Now, the most important lesson in that is for the new person to say, "Hey, wait a minute, you just admitted to a senior member of the team that you forgot something and and she didn't seem to be bothered by that and it was something she just taught you last week and she answered in a very caring, compassionate way, 'Oh, remember we do it like this?'" Right there in that moment, you're teaching a very important cultural outcome.

Now, usually, around this time, the person who just joined will turn to their pair partner and say, "So by the way, how long have you been in here?" If they say, "About four weeks," the new person is mortified, realizing, "You mean, I could be in your chair four weeks from now?" We say, "Yes. It's okay because you'll see how it works."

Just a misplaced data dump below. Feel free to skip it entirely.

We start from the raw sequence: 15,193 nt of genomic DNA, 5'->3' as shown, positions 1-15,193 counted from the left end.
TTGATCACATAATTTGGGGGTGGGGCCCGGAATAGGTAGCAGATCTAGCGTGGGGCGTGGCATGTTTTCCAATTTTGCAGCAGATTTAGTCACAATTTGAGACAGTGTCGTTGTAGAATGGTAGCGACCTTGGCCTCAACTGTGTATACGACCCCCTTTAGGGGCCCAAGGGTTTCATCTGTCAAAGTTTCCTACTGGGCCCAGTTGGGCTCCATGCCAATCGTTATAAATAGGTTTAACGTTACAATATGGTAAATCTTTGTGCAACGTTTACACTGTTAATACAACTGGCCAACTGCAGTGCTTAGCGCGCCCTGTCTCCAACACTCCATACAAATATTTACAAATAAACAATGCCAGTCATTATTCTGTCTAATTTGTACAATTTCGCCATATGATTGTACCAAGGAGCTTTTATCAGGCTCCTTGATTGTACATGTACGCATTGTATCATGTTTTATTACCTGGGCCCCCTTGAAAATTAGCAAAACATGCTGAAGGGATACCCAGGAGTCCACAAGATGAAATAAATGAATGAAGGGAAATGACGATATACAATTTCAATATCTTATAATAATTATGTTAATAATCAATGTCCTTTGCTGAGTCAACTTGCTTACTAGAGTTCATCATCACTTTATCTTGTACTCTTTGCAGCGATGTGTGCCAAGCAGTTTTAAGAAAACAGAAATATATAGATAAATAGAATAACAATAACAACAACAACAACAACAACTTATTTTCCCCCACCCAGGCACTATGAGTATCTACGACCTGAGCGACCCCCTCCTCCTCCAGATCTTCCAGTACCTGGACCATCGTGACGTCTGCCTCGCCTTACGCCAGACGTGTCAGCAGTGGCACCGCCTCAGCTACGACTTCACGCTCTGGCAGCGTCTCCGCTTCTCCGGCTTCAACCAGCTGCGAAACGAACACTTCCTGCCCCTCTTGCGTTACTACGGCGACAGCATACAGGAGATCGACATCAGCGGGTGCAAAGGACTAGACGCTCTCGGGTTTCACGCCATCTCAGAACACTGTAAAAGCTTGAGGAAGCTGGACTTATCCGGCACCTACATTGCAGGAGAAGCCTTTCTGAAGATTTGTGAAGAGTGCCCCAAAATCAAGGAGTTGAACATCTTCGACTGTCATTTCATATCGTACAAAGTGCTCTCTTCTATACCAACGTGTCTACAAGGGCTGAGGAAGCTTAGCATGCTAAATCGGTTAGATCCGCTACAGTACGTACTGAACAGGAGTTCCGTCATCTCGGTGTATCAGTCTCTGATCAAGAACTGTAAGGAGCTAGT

What you see at Menlo is layer upon layer upon layer upon layer of those kind of reinforcing mechanisms because it isn't just about putting up something on the wall that says, "Test first design." These aren't just posters on the wall. This is our shared belief system. This is how we work.

We don’t do it because somebody said at the beginning we should. We do it because it has the desired effect. One of my favorite stories to tell that unnerves people every time I do it, it's not even a story. It's a demonstration. Usually two or three or four hours into a tour, somebody will ask me, "Okay. This is interesting. I'm intrigued. What evidence do you have that this actually produces better results?"

"Okay. You've been here for three hours. Pull out your phone and dial our switchboard." So I give them the phone number for Menlo and they hear the phone ring because it's out in the middle of the room with everything else.